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Touch Up on Satin Finished Neck...

Discussion in 'Luthier's Corner' started by rickreyn, Oct 21, 2002.


  1. rickreyn

    rickreyn

    Jun 16, 2000
    Lutz, Florida
    I have a Lakland with maple satin finished neck. I have a little area where a bump took some of the satin finish off. Is there a way I can up touch the area? Thanks.
     
  2. JRBrown

    JRBrown

    Jun 21, 2000
    North Carolina
    :eek:
     
  3. rickreyn

    rickreyn

    Jun 16, 2000
    Lutz, Florida
    Don't worry JR. I hit the top of the guitar on the ceiling fan when I took it off in my room and it ever so slightly took off some of the finish. It's barely noticeable and I really don't need to do anything. I thought I get some advice on it though. I think satin polyurethane will do, but I am going to wait for a knowledgable person to tell me. I'd like to return it to its perfect state. This may have been the longest I've ever gone without a ding of some sort. It's still perfect otherwise. This is what happened with our brand new Honda Odyssey Van. On vacation one little rock fell off a mountain and landed on the hood, leaving a dent. Why me??
     
  4. phil_chew

    phil_chew

    Mar 22, 2000
    Asia
    You know, this is weird. I too have a Lakland 55-94 with a ding on the maple fretboard and I think some parts of the finishing need a touch-up. I also own a Honda Odyssey MPV. There is a slight dent on the top because a small branch from a tree landed on it.
     
  5. rickreyn

    rickreyn

    Jun 16, 2000
    Lutz, Florida
    Twighlight Zone theme.:D
     
  6. Carey

    Carey

    Jan 18, 2002
    Redlands, CA
    rickeryn,
    You are most likely not going to get the defect to disappear.
    The procedure below works best for a clear satin finish like polyurethane.
    You could apply some CA glue (thick or medium would probably work best) with multiple thin applications until the spot looks about level. Don't use accelerator, or the glue could turn white. Take your time and make sure the glue dries between applications(5 min or so depending on thickness). Then lightly sand the area to level the glue to the surrounding finish. Use a hard block and start at about 400 grit paper. Go slowly, or you could sand too much and make the whole situation worse. To make the initial leveling a little less risky you could apply tape to either side of the flaw before you start sanding. Scotch tape, or blue masking tape work well. That way if you aren't holding the block level you won't dig into the surrounding finish. Once you get the finish close with the 400 grit and the tape move to 600 grit and level it right to the surrounding finish. Depending in the sheen of your satin finish you could continue to finer and finer grits until you get a match, as high as 2000 grit. You could also go to steel wool at this point. It's just a matter of how close you want to repair to blend with the surrounding finish sheenwise (is that a word?)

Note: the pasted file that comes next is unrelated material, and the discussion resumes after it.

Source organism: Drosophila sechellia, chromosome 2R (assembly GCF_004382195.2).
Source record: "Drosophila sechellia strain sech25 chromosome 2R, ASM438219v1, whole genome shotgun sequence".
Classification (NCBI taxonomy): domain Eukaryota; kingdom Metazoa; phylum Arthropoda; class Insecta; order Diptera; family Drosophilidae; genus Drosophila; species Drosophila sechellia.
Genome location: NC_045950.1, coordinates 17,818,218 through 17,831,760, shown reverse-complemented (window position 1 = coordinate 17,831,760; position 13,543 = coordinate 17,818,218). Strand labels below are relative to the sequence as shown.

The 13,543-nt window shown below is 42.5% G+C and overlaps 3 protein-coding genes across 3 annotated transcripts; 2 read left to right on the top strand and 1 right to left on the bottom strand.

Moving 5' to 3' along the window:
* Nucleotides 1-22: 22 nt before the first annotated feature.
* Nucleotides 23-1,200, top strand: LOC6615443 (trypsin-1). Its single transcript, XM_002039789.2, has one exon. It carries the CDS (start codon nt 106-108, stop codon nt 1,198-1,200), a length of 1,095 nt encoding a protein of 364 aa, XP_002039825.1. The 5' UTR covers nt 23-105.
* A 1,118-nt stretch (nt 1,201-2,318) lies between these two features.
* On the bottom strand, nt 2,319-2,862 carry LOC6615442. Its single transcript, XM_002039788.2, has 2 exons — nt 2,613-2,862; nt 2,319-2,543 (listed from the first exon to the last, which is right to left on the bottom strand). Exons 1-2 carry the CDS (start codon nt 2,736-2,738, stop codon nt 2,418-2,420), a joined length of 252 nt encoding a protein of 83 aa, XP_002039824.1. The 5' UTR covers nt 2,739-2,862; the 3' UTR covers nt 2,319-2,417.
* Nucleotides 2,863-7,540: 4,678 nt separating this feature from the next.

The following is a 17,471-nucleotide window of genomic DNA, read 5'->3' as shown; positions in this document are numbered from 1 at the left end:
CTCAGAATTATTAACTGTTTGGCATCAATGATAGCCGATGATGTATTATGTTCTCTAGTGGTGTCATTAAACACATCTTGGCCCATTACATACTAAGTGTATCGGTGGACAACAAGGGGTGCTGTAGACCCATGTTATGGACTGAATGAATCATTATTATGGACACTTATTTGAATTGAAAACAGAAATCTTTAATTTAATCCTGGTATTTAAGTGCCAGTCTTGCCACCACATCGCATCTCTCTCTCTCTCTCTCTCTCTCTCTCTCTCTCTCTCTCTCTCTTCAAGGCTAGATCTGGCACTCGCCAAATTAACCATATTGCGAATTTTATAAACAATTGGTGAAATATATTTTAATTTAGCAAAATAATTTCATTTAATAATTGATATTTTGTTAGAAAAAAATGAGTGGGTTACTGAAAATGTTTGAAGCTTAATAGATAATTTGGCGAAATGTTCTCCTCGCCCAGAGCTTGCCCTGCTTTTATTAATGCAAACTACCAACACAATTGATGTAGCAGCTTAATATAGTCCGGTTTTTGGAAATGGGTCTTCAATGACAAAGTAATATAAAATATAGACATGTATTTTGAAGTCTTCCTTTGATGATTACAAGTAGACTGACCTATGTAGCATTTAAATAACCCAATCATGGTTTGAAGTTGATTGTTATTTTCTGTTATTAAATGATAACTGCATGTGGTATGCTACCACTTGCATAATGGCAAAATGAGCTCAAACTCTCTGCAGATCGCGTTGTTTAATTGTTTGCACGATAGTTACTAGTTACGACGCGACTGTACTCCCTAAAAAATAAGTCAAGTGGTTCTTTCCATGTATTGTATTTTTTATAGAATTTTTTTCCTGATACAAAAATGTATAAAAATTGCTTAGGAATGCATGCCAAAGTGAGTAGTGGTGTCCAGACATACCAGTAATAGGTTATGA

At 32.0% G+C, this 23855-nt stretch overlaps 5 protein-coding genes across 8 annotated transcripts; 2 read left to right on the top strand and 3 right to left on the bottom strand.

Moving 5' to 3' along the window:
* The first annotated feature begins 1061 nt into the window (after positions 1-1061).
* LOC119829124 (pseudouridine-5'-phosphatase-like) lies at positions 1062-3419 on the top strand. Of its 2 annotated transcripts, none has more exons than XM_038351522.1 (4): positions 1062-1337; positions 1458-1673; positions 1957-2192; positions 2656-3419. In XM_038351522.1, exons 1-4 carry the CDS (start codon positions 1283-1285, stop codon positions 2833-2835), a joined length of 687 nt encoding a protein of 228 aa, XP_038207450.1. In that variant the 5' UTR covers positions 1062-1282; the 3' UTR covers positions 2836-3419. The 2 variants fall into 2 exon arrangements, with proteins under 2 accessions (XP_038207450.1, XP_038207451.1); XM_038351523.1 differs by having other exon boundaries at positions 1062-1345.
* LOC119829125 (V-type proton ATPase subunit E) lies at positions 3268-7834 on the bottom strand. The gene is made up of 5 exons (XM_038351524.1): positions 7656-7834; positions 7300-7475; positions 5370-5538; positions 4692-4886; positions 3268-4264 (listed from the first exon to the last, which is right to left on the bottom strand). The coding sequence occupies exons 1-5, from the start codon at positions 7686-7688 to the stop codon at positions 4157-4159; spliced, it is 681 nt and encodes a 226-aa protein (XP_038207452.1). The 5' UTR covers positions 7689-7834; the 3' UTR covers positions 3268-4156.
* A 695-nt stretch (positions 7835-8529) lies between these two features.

Of course, if it's an oil finish, which I thought Lakland's were, you could just sand the defect out and apply more oil.
    Good Luck
     
  7. rickreyn

    rickreyn

    Jun 16, 2000
    Lutz, Florida
    Thanks for the advice and techniques. I'll check with Lakland before I launch into this. Again, only I know its there, and the bass' value will not be impacted since it's already "used." If possible, I'd like to see if it can be done. I have a luthier friend that made a guitar for our main guy in our group. He might be free to do it. Thanks again.